Dollars for doers
by Lisa Watters
In the spirit of its namesake — a tenacious herb that persists in growing under the toughest of circumstances — the recently launched Dandelion Fund hopes to encourage and support grassroots, community-based movements struggling for social justice and change in Western North Carolina by providing monthly grants in amounts ranging from $100 to $1,000.
Among the types of projects and activities funded are: community organizing; environmental justice; women’s rights; issues affecting gay, lesbian, bisexual and transgendered people; anti-poverty work; youth activism; racial justice; peace and disarmament; and social and economic justice. “We envision a regional network of communities rooted in diversity, sustainability, compassion and justice,” notes the fund’s mission statement.
The Dandelion Fund differs from more traditional philanthropic organizations in several ways, explains Organizing Committee member Beth Trigg. “We give very small grants, because the idea is to support really grassroots, very community-based movements — groups that are meeting over someone’s kitchen table, or organizing in a church, in a community; groups that are just emerging, aren’t incorporated yet. All of these are categories of work that’s being done that’s oftentimes very difficult to find funding for, so that’s a gap we hope to fill.”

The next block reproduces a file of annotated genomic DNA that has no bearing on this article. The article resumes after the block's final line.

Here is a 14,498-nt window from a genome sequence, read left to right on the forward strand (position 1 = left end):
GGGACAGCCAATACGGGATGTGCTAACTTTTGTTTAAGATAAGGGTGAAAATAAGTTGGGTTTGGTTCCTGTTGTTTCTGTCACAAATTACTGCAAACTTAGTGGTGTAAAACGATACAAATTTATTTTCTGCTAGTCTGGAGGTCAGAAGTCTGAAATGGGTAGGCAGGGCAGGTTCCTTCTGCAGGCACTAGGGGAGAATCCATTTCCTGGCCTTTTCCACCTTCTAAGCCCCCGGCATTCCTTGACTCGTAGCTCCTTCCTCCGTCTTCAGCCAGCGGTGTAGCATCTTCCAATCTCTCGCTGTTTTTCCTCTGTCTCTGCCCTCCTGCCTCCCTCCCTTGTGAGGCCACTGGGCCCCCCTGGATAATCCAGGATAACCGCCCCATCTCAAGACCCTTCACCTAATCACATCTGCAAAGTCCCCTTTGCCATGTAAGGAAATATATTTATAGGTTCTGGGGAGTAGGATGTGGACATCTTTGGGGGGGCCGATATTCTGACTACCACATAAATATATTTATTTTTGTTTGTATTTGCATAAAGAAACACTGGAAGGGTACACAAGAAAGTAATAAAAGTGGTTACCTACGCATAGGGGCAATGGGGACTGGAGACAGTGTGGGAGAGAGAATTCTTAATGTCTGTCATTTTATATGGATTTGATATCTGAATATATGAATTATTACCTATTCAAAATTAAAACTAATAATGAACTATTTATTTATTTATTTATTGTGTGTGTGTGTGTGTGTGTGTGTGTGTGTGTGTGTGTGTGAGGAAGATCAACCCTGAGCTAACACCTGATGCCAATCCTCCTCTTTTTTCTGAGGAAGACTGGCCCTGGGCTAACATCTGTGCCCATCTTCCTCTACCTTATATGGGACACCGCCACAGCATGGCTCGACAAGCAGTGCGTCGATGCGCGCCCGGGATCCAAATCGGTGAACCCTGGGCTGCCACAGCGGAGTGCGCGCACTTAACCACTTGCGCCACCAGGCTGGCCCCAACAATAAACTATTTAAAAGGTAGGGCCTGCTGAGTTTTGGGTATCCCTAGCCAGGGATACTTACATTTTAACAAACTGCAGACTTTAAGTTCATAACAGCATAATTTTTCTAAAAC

In addition, says Trigg, the fund seeks to reach underserved mountain counties. “Our goal is to take applications from all the western counties of North Carolina, because we feel like there’s even less availability of funding for organizing work outside of Asheville.”
And though the fund believes direct service is valuable, committee members are more interested in funding groups working to change the underlying conditions that lead to injustice or inequality. “Rather than funding a soup kitchen,” says Trigg, “we’d be more likely to fund a group of homeless people organizing around rights … to self-determination.”
“We’re also really committed to making sure that the kinds of things that we fund are efforts that come from the people affected by the problem, so that it’s not an outside agitator coming in and saying, ‘I know what’s best for this community.’ … It’s [about] people coming together for themselves and saying here’s what we feel like we need as a community, and here’s how we’re going to get together to get it.”
Hoping to make the application process as responsive as possible, the fund uses a simple application form and face-to-face interviews; decison-makers also attend meetings or events held by grant applicants. And because the fund operates on a monthly cycle, notes Trigg: “If you don’t get your grant in by April 1, you [won’t] have to wait a whole year. We … meet within two weeks of the time we receive the applications. And within a month, people should have a check from us.”
The first grants, given out last month, went to two groups: the Hendersonville-based Stolen Lives Project ($750) and the UNCA Student Labor Action Committee ($100). Stolen Lives, a project of the Hendersonville chapter of the October 22nd Coalition IS THIS CORRECT??? targets police brutality and civil- and human-rights violations; the student group supports the United Electrical Workers Union’s organizing efforts at UNCA.
The Dandelion Fund was launched by several local people who had come into substantial amounts of money and decided they wanted to support activism for positive social change in the region.